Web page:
The study of writing, rhetoric and technical communication includes two concentrations in the undergraduate major: technical and scientific communication and writing and rhetoric. The WRTC major emphasizes scholarly, humanistic and social scientific perspectives on the function and application of communication technologies, with instruction in areas such as:

In addition to offering students the rhetorical tools with which to excel as professional communicators, the B.A. and B.S. programs also prepare graduates for academic studies in writing, rhetoric and technical communication at the master's level.

The B.A. and B.S. programs in WRTC are interdisciplinary and encourage students to take courses in a variety of fields. Many program electives are offered in academic units outside the school, such as communication studies, computer information systems, computer science, integrated science and technology, and media arts and design. Students should check prerequisites for upper-level electives offered in other academic units.

Students should also work with school advisers to design a program that fits their unique educational needs and career aspirations. Requirements of the WRTC degree might mean that some students will take courses beyond the 120 hour university requirement for B.A. and B.S. degrees.

Course requirements differ between the B.A. and B.S. programs, and students are advised to maintain regular contact with their WRTC adviser to ensure timely graduation. Students are advised to begin the core requirements before selecting a concentration. Requirements and eligible courses for the B.A. and B.S. in each of the two concentrations are outlined below.

Bachelor of Arts in Writing, Rhetoric and Technical Communication

Degree Requirements

Required Courses Credit Hours
General Education 1 41
Foreign Language classes (intermediate level required) 2 0-14
Philosophy course (in addition to General Education courses) 3
University electives 23-37
Major requirements 39

  120

1 The General Education program contains a set of requirements each student must fulfill. The number of credit hours necessary to fulfill these requirements may vary.
2 The foreign language requirement may be satisfied by successful completion of the second semester of the intermediate level (typically 232) of the student's chosen language or by placing out of that language through the Department of Foreign Language, Literature and Cultures' placement test.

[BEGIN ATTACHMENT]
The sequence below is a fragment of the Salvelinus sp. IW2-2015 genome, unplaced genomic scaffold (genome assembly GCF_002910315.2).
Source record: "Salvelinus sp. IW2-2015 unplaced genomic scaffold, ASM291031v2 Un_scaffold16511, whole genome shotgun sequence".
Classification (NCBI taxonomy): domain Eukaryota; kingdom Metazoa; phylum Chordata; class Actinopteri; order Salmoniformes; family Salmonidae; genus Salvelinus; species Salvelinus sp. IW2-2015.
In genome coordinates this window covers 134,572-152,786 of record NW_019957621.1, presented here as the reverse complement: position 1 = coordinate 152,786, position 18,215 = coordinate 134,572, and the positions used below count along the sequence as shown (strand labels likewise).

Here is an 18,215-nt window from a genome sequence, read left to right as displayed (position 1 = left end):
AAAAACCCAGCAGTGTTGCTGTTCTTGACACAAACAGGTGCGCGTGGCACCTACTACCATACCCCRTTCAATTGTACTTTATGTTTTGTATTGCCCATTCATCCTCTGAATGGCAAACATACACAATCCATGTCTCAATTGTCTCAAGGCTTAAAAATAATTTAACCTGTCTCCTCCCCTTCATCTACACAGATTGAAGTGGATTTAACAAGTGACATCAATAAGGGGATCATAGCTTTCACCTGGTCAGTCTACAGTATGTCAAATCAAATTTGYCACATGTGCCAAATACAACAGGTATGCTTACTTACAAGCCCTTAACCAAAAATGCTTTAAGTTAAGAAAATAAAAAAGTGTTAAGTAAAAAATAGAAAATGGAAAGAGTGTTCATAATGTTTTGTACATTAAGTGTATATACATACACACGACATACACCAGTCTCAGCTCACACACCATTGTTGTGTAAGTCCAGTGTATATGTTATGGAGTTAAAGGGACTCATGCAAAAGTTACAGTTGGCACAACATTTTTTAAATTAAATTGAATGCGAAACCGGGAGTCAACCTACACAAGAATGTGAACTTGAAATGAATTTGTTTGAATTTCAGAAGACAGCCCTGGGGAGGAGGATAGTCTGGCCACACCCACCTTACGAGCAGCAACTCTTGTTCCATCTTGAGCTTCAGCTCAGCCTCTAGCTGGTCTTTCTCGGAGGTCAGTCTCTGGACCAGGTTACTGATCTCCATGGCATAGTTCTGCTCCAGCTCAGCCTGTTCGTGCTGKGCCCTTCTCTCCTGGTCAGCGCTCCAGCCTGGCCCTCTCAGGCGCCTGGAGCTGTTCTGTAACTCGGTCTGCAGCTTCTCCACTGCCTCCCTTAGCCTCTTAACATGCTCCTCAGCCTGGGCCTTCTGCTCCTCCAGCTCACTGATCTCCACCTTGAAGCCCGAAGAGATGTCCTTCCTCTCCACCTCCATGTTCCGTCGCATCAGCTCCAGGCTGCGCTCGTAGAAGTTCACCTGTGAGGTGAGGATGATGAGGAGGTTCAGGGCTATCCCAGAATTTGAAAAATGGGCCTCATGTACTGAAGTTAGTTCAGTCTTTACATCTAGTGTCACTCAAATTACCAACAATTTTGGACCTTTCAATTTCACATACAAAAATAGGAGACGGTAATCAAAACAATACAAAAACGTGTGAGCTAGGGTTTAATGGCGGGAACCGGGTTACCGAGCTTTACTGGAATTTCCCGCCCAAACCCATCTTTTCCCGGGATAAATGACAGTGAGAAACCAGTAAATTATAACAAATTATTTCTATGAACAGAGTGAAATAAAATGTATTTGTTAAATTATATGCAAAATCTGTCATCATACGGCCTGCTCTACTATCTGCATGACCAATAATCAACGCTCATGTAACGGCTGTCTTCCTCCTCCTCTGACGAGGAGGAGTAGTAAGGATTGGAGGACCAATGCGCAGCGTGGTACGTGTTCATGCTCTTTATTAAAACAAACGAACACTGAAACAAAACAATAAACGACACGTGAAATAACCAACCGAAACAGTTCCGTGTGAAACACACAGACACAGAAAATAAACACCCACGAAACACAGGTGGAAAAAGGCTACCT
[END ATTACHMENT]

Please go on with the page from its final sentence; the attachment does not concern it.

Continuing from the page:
Bachelor of Science in Writing, Rhetoric and Technical Communication

Degree Requirements

Required Courses Credit Hours
General Education 1 41
Quantitative requirement 2 3
Scientific Literacy requirement 2 3-4
Major requirements 39
University electives 33-34

  120

1 The General Education program contains a set of requirements each student must fulfill. The number of credit hours necessary to fulfill these requirements may vary.
2 In addition to course work taken to fulfill General Education requirement.

Major Requirements
All students must complete 12 hours of core requirements and then select electives and a depth requirement that complement their interests.

Major Requirements Credit Hours
Core Requirements 12
Concentration Requirements 18
Students must choose a concentration in either technical and scientific communication or writing and rhetoric.  
Depth Requirement 9
Courses from a specified area depending on the chose concentration.  

  39

 

Core Requirements Credit Hours
WRTC 200. Introduction to Studies in Writing, Rhetoric and Technical Communication 3
Choose one: 3
WRTC 210. Introduction to Technical and Scientific Communication 1  
WRTC 211. Written Argumentation 1  
WRTC 240. Professional and Technical Editing 3
WRTC 495. Internship in Writing, Rhetoric and Technical Communication 3

  12

1 This course meets the College of Arts and Letters writing-intensive requirement.

Prerequisites
Prerequisites for most WRTC 200 and above level courses require completion of one of the following: WRTC 200, WRTC 210, WRTC 211 or WRTC 220. Students may enroll in some courses for which they have not taken the prerequisite courses with permission of the instructor.

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Concentrations

Technical and Scientific Communication
In addition to the core requirements for the WRTC major, technical and scientific communication concentrators will take 18 credits from the following list. No more than six hours may be at the 200 level and three hours must be at the 400 level. WRTC majors should consult their advisers to discuss course selection.

WRTC 230. Research in Technical and Scientific Communication